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Welcome to History Buff, a blog for history lovers everywhere! History Buff brings news stories about archaeology from around the world together on one site. From finds in ancient Egypt to new discoveries in anthropology, History Buff wants to know. And feel free to stop by History Buff's ** Author Interviews** for Q&As with authors of historical fiction. Enjoy!

Michelle Moran
Historical fiction author

As an historical fiction writer I am fascinated by news stories featuring the past as it's unearthed and reimagined and brought to life. I spend a
large quantity of time searching for news in archaeology and history. Once in a great while a new archaeological discovery will act as an inspiration for what I'm currently writing. But most of the time the news stories I read are simply interesting tidbits of history. Unfortunately, I have disallowed comments because I travel so frequently that I can neither monitor nor respond to them. But I would still love to share the history that I find fascinating each day. So welcome! And feel free to visit my website at

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Grave secrets: A new exhibition reveals the hidden secrets of 26 disinterred skeletons

By Daily Mail Reporter

It's all that's left of us after our flesh has decayed - but even a pile of old bones can still reveal how we lived our lives.

A new exhibition, Skeletons: London's Buried Bones, looks at the secrets etched into 26 disinterred skeletons, from that of a gout-ridden man who clearly loved his pipe, to a bon viveur who died at the ripe old age of 84, to a pregnant young woman.

Here, we tell their extraordinary, and often disturbing, stories.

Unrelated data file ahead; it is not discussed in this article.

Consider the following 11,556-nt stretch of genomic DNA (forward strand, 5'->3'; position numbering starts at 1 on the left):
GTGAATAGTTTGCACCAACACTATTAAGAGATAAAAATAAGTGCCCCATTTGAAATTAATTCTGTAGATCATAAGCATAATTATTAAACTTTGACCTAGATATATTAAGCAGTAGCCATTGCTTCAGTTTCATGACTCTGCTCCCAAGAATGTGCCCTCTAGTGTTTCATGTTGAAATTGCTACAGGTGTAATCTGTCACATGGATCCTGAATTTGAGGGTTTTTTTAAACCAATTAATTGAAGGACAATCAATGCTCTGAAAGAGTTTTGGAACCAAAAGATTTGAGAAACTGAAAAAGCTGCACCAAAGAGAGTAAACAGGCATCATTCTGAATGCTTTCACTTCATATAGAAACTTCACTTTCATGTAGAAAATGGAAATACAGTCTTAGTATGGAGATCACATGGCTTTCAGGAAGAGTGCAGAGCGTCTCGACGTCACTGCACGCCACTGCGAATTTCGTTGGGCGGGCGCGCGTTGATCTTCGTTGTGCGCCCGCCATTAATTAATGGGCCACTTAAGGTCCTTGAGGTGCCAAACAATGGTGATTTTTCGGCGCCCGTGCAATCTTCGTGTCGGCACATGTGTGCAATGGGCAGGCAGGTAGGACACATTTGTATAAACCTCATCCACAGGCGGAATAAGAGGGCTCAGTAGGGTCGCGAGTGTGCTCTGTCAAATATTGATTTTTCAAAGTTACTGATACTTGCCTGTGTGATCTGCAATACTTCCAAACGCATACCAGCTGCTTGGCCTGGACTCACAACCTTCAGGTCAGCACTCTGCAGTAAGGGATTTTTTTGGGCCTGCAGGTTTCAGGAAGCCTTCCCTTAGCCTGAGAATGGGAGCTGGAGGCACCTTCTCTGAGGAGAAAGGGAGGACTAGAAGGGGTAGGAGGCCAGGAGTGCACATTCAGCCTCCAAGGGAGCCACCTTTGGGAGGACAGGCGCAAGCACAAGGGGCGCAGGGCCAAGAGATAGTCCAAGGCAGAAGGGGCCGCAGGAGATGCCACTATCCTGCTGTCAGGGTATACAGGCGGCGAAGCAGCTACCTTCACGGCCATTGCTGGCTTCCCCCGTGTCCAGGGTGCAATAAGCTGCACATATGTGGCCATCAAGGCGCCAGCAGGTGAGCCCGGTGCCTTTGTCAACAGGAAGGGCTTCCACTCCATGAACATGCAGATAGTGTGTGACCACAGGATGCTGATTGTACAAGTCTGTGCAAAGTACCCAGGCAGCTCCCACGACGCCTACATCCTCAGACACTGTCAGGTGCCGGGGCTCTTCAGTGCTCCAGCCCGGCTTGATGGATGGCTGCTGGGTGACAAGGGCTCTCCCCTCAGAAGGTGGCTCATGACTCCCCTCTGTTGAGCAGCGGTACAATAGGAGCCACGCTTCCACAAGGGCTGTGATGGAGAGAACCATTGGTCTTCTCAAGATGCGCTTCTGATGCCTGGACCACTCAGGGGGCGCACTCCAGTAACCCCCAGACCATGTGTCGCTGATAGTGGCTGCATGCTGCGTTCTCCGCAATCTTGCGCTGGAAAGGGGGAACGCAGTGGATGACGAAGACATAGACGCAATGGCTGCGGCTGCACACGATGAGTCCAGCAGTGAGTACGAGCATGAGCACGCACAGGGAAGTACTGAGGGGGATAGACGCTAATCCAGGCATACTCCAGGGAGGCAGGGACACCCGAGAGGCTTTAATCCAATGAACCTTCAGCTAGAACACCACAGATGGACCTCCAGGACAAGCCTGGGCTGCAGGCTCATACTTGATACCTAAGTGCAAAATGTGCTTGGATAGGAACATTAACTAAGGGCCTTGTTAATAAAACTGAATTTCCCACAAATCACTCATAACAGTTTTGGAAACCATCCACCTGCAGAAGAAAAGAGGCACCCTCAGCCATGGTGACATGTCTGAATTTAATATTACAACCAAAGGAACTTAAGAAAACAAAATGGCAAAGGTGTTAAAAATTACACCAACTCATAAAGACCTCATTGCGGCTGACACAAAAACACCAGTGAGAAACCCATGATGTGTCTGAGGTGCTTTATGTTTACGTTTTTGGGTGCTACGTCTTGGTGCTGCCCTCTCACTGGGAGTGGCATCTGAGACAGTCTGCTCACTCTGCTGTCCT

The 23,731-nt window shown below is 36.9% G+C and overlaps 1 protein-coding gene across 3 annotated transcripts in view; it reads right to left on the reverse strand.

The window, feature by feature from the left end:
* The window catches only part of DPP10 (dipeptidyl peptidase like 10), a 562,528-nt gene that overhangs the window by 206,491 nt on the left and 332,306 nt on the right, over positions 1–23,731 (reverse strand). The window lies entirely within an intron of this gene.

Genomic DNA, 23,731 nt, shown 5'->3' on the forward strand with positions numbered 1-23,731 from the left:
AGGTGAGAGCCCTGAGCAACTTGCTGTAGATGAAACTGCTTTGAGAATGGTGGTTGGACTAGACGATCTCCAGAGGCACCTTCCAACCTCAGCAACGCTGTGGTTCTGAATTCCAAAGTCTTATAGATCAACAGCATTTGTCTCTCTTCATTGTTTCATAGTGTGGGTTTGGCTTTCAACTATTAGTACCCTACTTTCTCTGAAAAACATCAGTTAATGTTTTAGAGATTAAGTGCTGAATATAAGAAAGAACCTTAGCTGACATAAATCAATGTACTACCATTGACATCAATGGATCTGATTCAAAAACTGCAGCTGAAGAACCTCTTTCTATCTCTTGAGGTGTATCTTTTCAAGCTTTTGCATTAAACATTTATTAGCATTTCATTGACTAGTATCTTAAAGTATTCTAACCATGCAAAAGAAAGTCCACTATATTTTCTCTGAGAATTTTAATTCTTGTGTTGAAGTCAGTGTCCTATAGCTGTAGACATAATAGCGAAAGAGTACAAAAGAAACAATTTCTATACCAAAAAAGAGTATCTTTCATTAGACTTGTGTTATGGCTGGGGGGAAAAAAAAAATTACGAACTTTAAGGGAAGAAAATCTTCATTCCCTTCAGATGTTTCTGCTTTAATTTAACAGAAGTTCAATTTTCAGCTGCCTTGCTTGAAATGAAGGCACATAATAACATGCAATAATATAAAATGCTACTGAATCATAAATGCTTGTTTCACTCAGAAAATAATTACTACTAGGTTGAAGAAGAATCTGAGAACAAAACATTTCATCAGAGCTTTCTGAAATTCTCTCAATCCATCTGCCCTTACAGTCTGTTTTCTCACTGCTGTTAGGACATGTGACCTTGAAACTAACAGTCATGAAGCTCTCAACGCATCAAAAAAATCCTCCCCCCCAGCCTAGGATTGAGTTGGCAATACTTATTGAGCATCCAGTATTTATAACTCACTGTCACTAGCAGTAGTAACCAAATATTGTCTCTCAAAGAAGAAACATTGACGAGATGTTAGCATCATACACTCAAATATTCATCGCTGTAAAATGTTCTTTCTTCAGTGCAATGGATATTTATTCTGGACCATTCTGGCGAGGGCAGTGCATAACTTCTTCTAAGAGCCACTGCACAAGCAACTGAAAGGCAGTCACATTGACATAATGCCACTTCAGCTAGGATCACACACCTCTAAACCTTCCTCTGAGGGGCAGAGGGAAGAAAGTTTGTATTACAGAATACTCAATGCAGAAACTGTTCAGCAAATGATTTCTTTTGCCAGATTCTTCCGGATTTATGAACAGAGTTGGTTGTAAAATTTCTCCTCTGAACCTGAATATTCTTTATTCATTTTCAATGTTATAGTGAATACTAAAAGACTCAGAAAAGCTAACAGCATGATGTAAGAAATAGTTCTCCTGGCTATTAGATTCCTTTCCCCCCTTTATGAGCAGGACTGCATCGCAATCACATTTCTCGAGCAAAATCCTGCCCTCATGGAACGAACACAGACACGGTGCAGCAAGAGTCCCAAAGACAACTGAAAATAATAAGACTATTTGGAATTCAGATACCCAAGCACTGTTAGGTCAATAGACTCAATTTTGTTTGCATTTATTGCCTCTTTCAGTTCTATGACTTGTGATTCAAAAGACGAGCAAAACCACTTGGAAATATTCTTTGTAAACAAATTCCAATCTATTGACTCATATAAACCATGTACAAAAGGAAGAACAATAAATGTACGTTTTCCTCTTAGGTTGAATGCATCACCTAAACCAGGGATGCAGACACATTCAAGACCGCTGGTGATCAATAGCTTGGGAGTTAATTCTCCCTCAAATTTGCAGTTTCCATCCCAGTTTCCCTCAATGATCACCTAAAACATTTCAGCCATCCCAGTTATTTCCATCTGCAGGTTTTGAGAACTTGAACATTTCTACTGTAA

Prostitute skeleton - London exhibition

Name: Unknown
Age: 18-25

Found in Cross Bones cemetery in Southwark, an unconsecrated area reserved for paupers and prostitutes, the tiny skeleton of this young woman shows that she had a very tough life.

The hardship of her childhood is written into her skeleton: the disrupted formation of her tooth enamel is indicative of great stress - either famine or disease - during her early years.

She also suffered from two conditions typical of London's poor: syphilis, which together with her burial place may indicate that she was forced into prostitution; and rickets.

Severe enough to have attacked her skull, the syphilis would have been visible as large open sores on her forehead, while the rickets is evident from the curvature of her leg bones.

Small Pox victmi skeleton London exhibition

Name: Unknown
Age: about nine months

Smallpox was so prevalent in the 18th century that diarist Samuel Pepys described it as being 'as common as eating or swearing'.

It accounted for around ten per cent of all deaths, among them that of this nine-month-old baby.

The case had to be severe in order to affect the bones, and for this poor mite it clearly was, as you can see its legacy in the swelling around the elbow joint.

Bon Viveur skeleton London exhibition

Name: William Wood
Age: 84

This elderly man has an extra, bony growth on his spine that resembles dripping candle wax and has fused together the vertebrae in his lower back.

It is caused by a disease known as DISH, which is often seen in men who have a high protein diet, are obese and possibly suffering from type 2 diabetes.

There's also damage to his hip joints, where the bones have rubbed together, probably caused by heavy load-bearing, adding weight to the theory Wood was on the porky side.

In fact, he was buried in Chelsea Old Church, whose records tell us that as Chelsea parish beadle and butcher, he ought to have been able to feed himself royally.

By the time he died, satisfying his gastronomic urges had become problematic: Wood had lost all his teeth.

The cause of his death in 1842 was recorded as 'decay of nature'.

Expectant mother skeleton London exhibition

Name: Unknown
Age: 18-25

This mother-to-be died sometime between 1700 and 1850 with what is thought to be her first child still in the womb - the slender size of her hips suggests that she had not given birth before.

She was only 22 weeks into her pregnancy at the time of her death, so she probably succumbed to an infection rather than complications relating to childbirth.

The skeleton of her foetus is one of the youngest ever found in British archaeology and has been recovered with each of its minuscule bones intact, though the skull, which does not fuse until a child reaches toddler age, is in pieces.

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